Whether you're hitting the highway for a weekend in Cleveland with grandma or jetting off for some beach-therapy in Bali there's far more to consider than just those garden-variety travel dilemmas, like how to keep off unwanted pounds from grandma's home cooking or whether to bring sunscreen. With nearly 900 million worldwide tourists on the road, in the skies, or on the high seas each year, there are also a few eco-considerations to ponder. Indeed, the environmental impact of vacationing on local ecosystems, water, air, and wildlife can be significant.

Most vacations involve travel by plane, car, or another form of fossil fuel-intensive transportation, producing significant greenhouse gas emissions and contributing to global warming. In addition, hotels consume significant amounts of energy, as do travelers' homes that continue to be heated or cooled. Travel also generates mountains of garbage from drinks and snack foods bought en route.

Left unchecked, heavy tourism traffic may exceed a location's ability to sustain it. This pressure on local ecosystems and natural resources can lead to soil erosion, increased pollution, loss of natural habitat, strained water resources, ocean discharge, increased risk to endangered species, and heightened vulnerability to forest fires. Eco-friendly vacation options exist, such as staying in an green hotel or driving a hybrid rental car, but they can be harder to find.

Planes, trains, and automobiles

Cruise ships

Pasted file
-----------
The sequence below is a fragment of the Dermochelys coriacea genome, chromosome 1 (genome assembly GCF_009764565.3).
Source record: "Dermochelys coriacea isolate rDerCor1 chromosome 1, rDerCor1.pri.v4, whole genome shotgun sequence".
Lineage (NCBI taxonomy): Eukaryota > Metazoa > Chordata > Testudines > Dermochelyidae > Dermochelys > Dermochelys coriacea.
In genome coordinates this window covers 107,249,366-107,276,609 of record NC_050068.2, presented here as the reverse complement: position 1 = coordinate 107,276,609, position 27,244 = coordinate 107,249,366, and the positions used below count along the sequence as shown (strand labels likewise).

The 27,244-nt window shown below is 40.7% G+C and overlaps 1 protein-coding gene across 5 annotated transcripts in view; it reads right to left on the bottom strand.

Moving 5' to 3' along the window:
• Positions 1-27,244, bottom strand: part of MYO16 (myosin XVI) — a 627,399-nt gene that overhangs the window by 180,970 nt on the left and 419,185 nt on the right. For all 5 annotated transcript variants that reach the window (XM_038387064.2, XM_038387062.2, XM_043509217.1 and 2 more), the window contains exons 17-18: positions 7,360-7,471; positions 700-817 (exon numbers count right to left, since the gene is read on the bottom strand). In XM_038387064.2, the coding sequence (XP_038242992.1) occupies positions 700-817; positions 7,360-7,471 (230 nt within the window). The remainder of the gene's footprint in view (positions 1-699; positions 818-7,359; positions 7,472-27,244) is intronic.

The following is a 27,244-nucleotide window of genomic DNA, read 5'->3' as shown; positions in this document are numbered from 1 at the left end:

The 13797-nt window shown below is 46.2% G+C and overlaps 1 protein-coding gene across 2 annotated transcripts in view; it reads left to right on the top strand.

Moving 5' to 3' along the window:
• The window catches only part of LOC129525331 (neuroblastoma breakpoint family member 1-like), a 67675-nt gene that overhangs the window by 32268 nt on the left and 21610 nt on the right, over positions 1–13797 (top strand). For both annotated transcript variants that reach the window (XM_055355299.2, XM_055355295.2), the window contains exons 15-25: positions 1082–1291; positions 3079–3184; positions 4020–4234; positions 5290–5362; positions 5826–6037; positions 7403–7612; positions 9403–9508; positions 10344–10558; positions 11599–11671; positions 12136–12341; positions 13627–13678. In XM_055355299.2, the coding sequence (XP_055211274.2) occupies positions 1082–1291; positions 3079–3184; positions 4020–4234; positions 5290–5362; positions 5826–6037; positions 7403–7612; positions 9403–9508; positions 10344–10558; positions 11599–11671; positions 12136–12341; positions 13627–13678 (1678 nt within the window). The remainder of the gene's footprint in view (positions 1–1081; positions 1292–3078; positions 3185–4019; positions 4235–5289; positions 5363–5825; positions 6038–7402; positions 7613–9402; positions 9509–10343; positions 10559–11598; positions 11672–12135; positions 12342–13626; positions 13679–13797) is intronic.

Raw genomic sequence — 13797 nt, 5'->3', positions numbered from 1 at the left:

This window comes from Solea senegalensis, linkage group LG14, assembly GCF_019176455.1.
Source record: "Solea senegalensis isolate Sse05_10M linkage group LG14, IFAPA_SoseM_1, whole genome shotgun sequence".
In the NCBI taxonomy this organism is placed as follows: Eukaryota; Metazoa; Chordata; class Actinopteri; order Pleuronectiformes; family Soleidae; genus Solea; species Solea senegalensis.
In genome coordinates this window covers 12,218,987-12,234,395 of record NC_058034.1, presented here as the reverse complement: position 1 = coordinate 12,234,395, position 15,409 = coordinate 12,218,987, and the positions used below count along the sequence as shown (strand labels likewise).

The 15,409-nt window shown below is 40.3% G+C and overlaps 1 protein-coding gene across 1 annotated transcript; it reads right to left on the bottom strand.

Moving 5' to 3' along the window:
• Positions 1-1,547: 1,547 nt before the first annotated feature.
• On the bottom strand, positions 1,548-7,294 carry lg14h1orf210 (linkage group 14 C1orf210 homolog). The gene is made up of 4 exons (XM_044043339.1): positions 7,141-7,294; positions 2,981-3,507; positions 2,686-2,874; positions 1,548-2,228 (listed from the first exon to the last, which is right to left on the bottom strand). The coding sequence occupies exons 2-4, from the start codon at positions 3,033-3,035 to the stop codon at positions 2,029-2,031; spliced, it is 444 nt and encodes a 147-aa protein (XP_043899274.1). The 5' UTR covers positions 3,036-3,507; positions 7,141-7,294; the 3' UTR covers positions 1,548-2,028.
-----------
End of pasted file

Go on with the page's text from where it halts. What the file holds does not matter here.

In 2005, over 11 million people worldwide took an ocean cruise.[1] Cruise ships—which are essentially floating towns—produce more CO2 emissions per person than any other form of transportation. A large cruise ship emits almost a pound of CO2 per passenger mile compared to a half-pound for jets (the next most ecologically harmful form of transportation).[2]

Additionally, major cruise operators like Carnival, Royal Caribbean International, and Norwegian Cruise Line have been sued for environmental infractions, like illegal dumping of sewage and toxic chemicals.[3] In one week a typical cruise ship creates more than 50 tons of garbage, 1 million tons of wastewater, 210,000 gallons of sewage, and 35,000 gallons of water contaminated by oil. Cruise ship passengers each generate 7.7 pounds of garbage daily—compared with the 1.7 pounds produced by each local person on shore. In addition, cruise ships often does significant damage to coral reefs when they dock.[2]


Nearly two-thirds of global air travel is now related to tourism, accounting for approximately 7 percent of worldwide carbon emissions. With the number of international travelers projected to rise to 1.6 billion by 2020, this percentage is expected to grow considerably.[4] Flying to Europe and back from the US contributes 3 to 4 tons of CO2 per person. That’s more emissions than 20 people in Bangladesh produce in a year and roughly half the CO2 produced by the average American annually via all other sources (home heating, lighting, driving a car, etc.)[5][4]

Jet travel in the US contributes about 10 percent of transportation-related greenhouse gas emissions (or about 2.7 percent of all US greenhouse gas emissions).[6] Most of these occur at high altitudes, where not only CO2 is released but also nitrogen oxide, volatile organic compounds (VOCs), and water vapor (which scientists now believe may have a greenhouse effect when released high in the atmosphere).

Cars, trains, and buses

Traveling by car produces fewer CO2 emissions than plane travel: even a long-distance, 12,000-mile car trip releases less CO2 than a single transatlantic flight.[7] Even so, because there are so many vehicles on the road, transportation is responsible for about one-third of CO2 emissions in the US with cars and light trucks accounting for a majority.[8][9]